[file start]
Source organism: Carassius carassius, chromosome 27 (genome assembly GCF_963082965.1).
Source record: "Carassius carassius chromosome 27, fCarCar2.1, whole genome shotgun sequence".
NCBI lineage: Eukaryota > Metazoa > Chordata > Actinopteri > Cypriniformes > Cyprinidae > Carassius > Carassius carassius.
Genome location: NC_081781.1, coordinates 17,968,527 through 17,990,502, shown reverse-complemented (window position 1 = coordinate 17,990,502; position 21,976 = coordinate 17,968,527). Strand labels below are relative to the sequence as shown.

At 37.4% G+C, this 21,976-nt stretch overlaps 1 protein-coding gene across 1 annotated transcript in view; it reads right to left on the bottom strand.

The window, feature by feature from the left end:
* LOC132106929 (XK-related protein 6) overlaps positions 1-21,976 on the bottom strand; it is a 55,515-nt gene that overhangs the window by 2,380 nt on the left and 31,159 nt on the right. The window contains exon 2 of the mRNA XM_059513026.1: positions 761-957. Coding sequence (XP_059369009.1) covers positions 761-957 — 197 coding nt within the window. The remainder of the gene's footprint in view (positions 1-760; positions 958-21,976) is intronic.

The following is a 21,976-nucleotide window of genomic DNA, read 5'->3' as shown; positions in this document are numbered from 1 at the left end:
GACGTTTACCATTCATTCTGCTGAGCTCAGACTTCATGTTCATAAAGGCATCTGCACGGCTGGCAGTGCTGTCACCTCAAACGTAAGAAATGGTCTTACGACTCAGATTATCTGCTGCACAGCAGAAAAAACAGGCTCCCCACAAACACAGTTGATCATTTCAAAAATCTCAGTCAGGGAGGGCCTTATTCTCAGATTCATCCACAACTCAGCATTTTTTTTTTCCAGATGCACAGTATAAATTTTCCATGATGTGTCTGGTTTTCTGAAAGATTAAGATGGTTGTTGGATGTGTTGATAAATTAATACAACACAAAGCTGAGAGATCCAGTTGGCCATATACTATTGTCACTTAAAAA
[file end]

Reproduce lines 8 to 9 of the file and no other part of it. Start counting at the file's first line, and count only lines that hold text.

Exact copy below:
The following is a 21,976-nucleotide window of genomic DNA, read 5'->3' as shown; positions in this document are numbered from 1 at the left end:
GACGTTTACCATTCATTCTGCTGAGCTCAGACTTCATGTTCATAAAGGCATCTGCACGGCTGGCAGTGCTGTCACCTCAAACGTAAGAAATGGTCTTACGACTCAGATTATCTGCTGCACAGCAGAAAAAACAGGCTCCCCACAAACACAGTTGATCATTTCAAAAATCTCAGTCAGGGAGGGCCTTATTCTCAGATTCATCCACAACTCAGCATTTTTTTTTTCCAGATGCACAGTATAAATTTTCCATGATGTGTCTGGTTTTCTGAAAGATTAAGATGGTTGTTGGATGTGTTGATAAATTAATACAACACAAAGCTGAGAGATCCAGTTGGCCATATACTATTGTCACTTAAAAA